The Vienna anti-aircraft towers are six high defence and protection structures made from reinforced concrete. They were built in the years 1942 until 1945 as air-raid protection and had rigged up anti-aircraft guns and fire control devices. The architect of the flak towers was Friedrich Tamms (1904-1980).
The Vienna system of anti-aircraft towers consists of six buildings, three turrets, each of them with one fire control tower. The three bunker pairs are arranged in a triangle, whose centre approximates St. Stephen’s Cathedral. The towers are different in height, yet each of the upper platforms is at the exact same sea level, enabling a complete coordination of air raid defences. The maximum deployable radius of the four main guns (12.8cm twin) of each tower under ideal conditions amounted to 20km. The smaller platforms of the gun and fire control towers were designated for 2cm anti-aircraft guns, but they were never used in Vienna. Apart from the military forces the flak towers in Vienna served as provisional hospitals, housed radio stations and partly strategic technical undertakings. They also provided a large facility of air-raid shelters for the population. After the war, the Red Army attempted demolition of the gun tower Augarten, however, removal of the towers failed due to the proximity of residential buildings. Nowadays, a removal of the towers would be easy, but in the meantime all six of the buildings are under a law protecting monuments. Yet the only decree in existence is that for the two flak towers in the Augarten dating from 5 April 2000 (GZ 39.086/2/2000). Today, the towers are to some extent in the possession of the city of Vienna and partly a property of the Republic of Austria. There have been several attempts to reconstruct and utilize the flak towers. Ideas range from a warehouse for back-ups of important data, to a coffee house or a hotel.
Adolf Hitler ordered the construction of flak towers in Vienna on 9 September 1942 when the battles of the Second World War started to encroach on Vienna. What the Air Force Command had in mind were building grounds in the Schmelz (Vienna), the Prater and Floridsdorf. But Hitler rejected these places, since the city centre would not have been sufficiently protected. After discussions with Reichsstatthalter (imperial governor) Baldur von Schirach, the definitive positions were determined. Initially, however, instead of the Augarten, the Rossauer Kaserne was under debate. It was crucial in the selection of locations that the land was readily available and there were prospects for rail connections. The plan envisaged that after the victorious end of the war, the flak towers would be clad in marble and dedicated as a memorial to German soldiers killed in action. Friedrich Tamms was responsible for the planning of all the flak towers. In Vienna he was represented by Anton Ruschitzka and the position of construction management was held by Franz Fuhrmann of the Viennese building authority. Military Leader Major Wimberger, however, did not have operational staff available. The organisation Todt was in charge of the procurement of materials.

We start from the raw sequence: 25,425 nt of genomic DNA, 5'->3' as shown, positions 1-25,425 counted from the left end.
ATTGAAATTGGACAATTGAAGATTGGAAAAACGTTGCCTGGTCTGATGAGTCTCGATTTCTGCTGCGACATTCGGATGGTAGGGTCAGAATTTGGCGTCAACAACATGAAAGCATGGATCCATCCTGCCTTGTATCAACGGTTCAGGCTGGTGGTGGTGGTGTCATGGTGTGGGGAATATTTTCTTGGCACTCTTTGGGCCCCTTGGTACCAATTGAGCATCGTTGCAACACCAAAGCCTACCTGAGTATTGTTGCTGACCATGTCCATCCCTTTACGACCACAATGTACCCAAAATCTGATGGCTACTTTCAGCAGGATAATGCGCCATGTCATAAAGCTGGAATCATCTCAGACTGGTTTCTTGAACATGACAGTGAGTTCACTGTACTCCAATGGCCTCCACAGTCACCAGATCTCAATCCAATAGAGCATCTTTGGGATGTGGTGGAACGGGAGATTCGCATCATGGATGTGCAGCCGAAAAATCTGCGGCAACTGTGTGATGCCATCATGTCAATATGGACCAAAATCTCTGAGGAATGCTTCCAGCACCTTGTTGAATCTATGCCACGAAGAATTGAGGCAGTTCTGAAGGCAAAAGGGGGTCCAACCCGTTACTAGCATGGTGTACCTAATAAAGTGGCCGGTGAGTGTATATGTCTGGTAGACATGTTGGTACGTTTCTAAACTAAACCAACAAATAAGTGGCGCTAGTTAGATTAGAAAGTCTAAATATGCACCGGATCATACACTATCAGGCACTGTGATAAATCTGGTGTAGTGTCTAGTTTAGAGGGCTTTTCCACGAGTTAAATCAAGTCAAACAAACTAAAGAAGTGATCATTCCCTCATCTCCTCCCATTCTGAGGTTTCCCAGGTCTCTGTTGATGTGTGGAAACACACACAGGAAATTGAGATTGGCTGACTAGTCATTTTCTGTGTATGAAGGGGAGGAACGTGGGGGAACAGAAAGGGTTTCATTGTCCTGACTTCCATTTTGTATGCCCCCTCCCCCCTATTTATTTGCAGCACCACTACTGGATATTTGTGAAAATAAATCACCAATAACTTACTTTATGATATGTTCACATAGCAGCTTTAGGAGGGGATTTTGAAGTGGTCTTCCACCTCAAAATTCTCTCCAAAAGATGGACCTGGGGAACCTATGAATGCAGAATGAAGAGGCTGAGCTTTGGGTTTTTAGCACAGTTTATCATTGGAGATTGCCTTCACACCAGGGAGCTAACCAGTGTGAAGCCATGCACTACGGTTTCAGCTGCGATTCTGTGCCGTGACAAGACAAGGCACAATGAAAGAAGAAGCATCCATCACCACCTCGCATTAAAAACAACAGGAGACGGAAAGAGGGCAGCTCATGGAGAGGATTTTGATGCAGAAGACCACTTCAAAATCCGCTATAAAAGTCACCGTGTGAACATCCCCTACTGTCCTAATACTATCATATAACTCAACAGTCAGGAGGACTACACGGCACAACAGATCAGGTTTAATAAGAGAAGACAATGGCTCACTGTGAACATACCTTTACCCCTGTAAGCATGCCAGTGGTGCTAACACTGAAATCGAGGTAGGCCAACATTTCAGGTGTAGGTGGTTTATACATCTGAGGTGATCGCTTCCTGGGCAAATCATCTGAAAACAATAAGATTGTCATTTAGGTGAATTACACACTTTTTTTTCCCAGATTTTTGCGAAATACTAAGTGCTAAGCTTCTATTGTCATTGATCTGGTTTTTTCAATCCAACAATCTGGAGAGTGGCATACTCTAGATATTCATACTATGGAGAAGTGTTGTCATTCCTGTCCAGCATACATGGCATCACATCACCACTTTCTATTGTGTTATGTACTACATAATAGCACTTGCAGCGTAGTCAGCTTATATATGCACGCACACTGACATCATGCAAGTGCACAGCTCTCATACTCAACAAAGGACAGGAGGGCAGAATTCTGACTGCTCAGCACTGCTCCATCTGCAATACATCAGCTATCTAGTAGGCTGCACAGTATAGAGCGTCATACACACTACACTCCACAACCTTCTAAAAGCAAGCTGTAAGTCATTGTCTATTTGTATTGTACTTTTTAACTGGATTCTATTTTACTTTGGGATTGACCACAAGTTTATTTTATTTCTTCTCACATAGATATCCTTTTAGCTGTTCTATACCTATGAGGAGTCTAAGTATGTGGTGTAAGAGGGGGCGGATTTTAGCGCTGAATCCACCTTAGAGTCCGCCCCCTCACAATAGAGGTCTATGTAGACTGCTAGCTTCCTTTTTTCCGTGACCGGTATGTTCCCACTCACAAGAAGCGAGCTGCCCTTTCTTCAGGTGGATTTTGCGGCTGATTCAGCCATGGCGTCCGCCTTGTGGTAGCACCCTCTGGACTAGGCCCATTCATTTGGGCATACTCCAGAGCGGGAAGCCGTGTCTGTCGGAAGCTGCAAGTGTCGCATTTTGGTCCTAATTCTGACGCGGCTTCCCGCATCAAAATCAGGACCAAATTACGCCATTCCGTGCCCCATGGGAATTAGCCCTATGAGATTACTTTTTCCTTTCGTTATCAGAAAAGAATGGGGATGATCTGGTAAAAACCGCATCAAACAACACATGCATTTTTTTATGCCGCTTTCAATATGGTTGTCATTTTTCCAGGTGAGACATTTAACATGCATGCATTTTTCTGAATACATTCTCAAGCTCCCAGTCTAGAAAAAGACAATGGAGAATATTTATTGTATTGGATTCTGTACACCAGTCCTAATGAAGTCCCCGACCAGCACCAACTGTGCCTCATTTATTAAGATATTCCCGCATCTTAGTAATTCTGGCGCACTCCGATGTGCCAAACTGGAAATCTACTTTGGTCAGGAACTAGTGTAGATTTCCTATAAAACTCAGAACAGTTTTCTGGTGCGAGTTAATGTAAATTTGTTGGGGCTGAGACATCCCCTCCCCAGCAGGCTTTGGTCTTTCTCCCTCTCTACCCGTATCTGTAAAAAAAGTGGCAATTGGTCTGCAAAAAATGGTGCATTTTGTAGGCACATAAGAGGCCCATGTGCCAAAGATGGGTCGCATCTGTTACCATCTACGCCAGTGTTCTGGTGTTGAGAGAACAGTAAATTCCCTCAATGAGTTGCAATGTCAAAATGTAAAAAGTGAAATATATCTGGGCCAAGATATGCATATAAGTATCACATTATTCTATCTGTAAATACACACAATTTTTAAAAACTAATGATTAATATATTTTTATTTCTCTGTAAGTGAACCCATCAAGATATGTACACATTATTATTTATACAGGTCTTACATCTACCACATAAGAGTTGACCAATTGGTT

The companies Philipp Holzmann and Gottlieb Tesch were commissioned with the construction of the flak towers, while smaller businesses were involved through working groups. Since the availability of local employees continuously diminished due to enlistment, more and more prisoners of war, foreign and forced labourers were employed in the labour as the war continued. Cement was delivered for the main part from Mannersdorf am Leithagebirge and to a lesser extent from Rodaun. The gravel came from the quarries Padlesak in Felixdorf and Gustav Haager at Heidfeld by the Pressburger track, which was in the region of the present-day Vienna International Airport. Sand was delivered on vessels on the Danube Canal, for which the United Construction Supply Factory (Vereinigte Baustoffwerke AG) built sand silos in the area of the Weissengerberlonde. A connecting track of the tram system through the Drorygasse existed in that area since 1918. Although it was shut down in 1925, it was reconstructed in 1941 and extended by two tracks in the following year after the construction of another silo. For the waste material arising from the excavations of the foundations, a disposal site was laid out at the Kratochwjlestrasse (then Weissenbachstrasse) in the 22nd district, which likewise received a tram connection.